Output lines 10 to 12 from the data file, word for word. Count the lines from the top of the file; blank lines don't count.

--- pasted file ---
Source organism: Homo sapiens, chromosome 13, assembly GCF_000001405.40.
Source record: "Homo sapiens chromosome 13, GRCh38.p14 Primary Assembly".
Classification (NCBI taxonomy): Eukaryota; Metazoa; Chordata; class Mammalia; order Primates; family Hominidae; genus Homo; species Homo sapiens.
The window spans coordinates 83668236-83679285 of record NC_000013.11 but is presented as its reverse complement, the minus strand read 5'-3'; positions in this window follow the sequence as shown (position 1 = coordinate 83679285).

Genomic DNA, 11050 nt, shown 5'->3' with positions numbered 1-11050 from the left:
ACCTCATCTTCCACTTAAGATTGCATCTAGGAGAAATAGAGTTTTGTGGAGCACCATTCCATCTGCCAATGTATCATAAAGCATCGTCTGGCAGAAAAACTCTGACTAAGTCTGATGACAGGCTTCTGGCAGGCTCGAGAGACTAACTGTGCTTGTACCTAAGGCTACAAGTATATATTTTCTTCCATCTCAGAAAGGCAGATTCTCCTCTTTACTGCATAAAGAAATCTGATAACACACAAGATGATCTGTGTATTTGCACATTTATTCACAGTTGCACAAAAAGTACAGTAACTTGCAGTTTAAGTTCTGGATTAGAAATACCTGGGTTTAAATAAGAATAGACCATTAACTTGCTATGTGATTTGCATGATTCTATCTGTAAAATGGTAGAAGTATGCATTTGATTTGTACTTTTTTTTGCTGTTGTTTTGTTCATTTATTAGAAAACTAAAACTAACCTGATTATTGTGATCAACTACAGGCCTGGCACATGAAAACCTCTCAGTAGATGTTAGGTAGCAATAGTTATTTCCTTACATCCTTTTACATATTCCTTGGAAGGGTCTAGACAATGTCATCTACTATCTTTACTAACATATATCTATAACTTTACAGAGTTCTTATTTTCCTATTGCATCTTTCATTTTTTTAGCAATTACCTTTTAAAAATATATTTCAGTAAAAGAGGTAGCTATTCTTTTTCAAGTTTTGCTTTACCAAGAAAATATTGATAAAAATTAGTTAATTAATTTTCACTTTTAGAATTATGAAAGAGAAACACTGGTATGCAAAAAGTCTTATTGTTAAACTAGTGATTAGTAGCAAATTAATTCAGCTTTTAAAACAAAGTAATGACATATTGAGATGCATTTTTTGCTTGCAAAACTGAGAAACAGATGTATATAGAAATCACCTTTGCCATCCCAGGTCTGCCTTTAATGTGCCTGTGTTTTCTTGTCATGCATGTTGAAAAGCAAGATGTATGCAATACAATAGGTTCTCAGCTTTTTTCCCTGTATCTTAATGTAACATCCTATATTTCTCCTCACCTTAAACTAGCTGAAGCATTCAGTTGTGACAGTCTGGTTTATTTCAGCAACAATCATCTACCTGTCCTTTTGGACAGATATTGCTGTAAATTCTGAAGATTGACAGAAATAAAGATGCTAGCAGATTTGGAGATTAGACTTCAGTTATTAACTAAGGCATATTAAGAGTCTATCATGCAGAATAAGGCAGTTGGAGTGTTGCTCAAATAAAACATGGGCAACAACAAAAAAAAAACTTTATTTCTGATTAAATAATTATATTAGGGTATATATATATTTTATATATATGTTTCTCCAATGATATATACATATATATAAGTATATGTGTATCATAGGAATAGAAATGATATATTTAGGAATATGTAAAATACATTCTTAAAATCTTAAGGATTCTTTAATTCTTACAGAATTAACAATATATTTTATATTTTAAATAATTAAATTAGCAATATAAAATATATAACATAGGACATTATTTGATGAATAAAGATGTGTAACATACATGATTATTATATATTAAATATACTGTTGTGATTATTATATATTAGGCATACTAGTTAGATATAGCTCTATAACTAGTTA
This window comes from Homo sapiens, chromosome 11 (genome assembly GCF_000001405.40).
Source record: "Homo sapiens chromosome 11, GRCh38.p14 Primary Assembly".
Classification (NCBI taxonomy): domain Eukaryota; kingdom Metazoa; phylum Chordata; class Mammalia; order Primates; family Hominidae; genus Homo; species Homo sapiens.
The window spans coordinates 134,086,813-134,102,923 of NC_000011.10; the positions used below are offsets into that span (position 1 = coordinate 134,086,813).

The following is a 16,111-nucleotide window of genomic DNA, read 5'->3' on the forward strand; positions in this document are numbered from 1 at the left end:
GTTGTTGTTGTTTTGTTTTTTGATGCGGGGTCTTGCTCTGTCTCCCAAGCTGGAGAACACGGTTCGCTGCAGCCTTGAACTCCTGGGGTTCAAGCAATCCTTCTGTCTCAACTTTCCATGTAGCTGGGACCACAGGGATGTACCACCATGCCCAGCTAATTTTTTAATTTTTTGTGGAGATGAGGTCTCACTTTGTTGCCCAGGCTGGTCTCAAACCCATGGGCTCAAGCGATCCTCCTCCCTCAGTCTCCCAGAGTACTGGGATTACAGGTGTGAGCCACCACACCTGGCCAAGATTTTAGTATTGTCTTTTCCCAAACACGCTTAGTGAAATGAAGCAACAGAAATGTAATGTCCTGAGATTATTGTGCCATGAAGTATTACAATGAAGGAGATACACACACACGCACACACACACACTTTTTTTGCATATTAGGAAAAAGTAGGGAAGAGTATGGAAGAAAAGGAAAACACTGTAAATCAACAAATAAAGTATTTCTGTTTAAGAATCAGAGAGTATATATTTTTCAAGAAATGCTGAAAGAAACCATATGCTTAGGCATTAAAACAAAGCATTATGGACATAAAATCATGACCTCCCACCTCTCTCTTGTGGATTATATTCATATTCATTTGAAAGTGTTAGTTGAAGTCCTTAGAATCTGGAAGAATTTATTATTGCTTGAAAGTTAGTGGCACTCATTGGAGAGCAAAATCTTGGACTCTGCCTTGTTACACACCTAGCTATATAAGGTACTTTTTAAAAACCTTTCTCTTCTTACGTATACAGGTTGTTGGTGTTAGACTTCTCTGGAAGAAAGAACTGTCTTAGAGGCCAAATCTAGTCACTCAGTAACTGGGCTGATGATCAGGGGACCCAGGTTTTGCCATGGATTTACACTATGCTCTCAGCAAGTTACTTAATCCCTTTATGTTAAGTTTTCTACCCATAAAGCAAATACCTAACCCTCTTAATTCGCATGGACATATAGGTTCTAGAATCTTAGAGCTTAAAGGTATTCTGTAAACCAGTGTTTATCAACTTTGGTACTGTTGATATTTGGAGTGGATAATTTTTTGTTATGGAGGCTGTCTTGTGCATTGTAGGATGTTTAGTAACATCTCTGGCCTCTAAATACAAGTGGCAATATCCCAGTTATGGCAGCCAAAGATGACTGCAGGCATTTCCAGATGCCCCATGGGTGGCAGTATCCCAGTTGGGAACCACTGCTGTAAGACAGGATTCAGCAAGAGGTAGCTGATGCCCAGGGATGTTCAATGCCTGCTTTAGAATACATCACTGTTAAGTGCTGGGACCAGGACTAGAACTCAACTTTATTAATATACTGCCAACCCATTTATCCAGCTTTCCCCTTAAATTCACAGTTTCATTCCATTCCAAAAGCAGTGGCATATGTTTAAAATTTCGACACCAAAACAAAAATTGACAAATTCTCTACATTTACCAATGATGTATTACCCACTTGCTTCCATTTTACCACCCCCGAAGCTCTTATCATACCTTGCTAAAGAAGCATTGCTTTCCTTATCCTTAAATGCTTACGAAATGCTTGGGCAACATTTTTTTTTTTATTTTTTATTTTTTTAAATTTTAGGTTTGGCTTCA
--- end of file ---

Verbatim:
The window spans coordinates 134,086,813-134,102,923 of NC_000011.10; the positions used below are offsets into that span (position 1 = coordinate 134,086,813).

The following is a 16,111-nucleotide window of genomic DNA, read 5'->3' on the forward strand; positions in this document are numbered from 1 at the left end:
GTTGTTGTTGTTTTGTTTTTTGATGCGGGGTCTTGCTCTGTCTCCCAAGCTGGAGAACACGGTTCGCTGCAGCCTTGAACTCCTGGGGTTCAAGCAATCCTTCTGTCTCAACTTTCCATGTAGCTGGGACCACAGGGATGTACCACCATGCCCAGCTAATTTTTTAATTTTTTGTGGAGATGAGGTCTCACTTTGTTGCCCAGGCTGGTCTCAAACCCATGGGCTCAAGCGATCCTCCTCCCTCAGTCTCCCAGAGTACTGGGATTACAGGTGTGAGCCACCACACCTGGCCAAGATTTTAGTATTGTCTTTTCCCAAACACGCTTAGTGAAATGAAGCAACAGAAATGTAATGTCCTGAGATTATTGTGCCATGAAGTATTACAATGAAGGAGATACACACACACGCACACACACACACTTTTTTTGCATATTAGGAAAAAGTAGGGAAGAGTATGGAAGAAAAGGAAAACACTGTAAATCAACAAATAAAGTATTTCTGTTTAAGAATCAGAGAGTATATATTTTTCAAGAAATGCTGAAAGAAACCATATGCTTAGGCATTAAAACAAAGCATTATGGACATAAAATCATGACCTCCCACCTCTCTCTTGTGGATTATATTCATATTCATTTGAAAGTGTTAGTTGAAGTCCTTAGAATCTGGAAGAATTTATTATTGCTTGAAAGTTAGTGGCACTCATTGGAGAGCAAAATCTTGGACTCTGCCTTGTTACACACCTAGCTATATAAGGTACTTTTTAAAAACCTTTCTCTTCTTACGTATACAGGTTGTTGGTGTTAGACTTCTCTGGAAGAAAGAACTGTCTTAGAGGCCAAATCTAGTCACTCAGTAACTGGGCTGATGATCAGGGGACCCAGGTTTTGCCATGGATTTACACTATGCTCTCAGCAAGTTACTTAATCCCTTTATGTTAAGTTTTCTACCCATAAAGCAAATACCTAACCCTCTTAATTCGCATGGACATATAGGTTCTAGAATCTTAGAGCTTAAAGGTATTCTGTAAACCAGTGTTTATCAACTTTGGTACTGTTGATATTTGGAGTGGATAATTTTTTGTTATGGAGGCTGTCTTGTGCATTGTAGGATGTTTAGTAACATCTCTGGCCTCTAAATACAAGTGGCAATATCCCAGTTATGGCAGCCAAAGATGACTGCAGGCATTTCCAGATGCCCCATGGGTGGCAGTATCCCAGTTGGGAACCACTGCTGTAAGACAGGATTCAGCAAGAGGTAGCTGATGCCCAGGGATGTTCAATGCCTGCTTTAGAATACATCACTGTTAAGTGCTGGGACCAGGACTAGAACTCAACTTTATTAATATACTGCCAACCCATTTATCCAGCTTTCCCCTTAAATTCACAGTTTCATTCCATTCCAAAAGCAGTGGCATATGTTTAAAATTTCGACACCAAAACAAAAATTGACAAATTCTCTACATTTACCAATGATGTATTACCCACTTGCTTCCATTTTACCACCCCCGAAGCTCTTATCATACCTTGCTAAAGAAGCATTGCTTTCCTTATCCTTAAATGCTTACGAAATGCTTGGGCAACATTTTTTTTTTTATTTTTTATTTTTTTAAATTTTAGGTTTGGCTTCA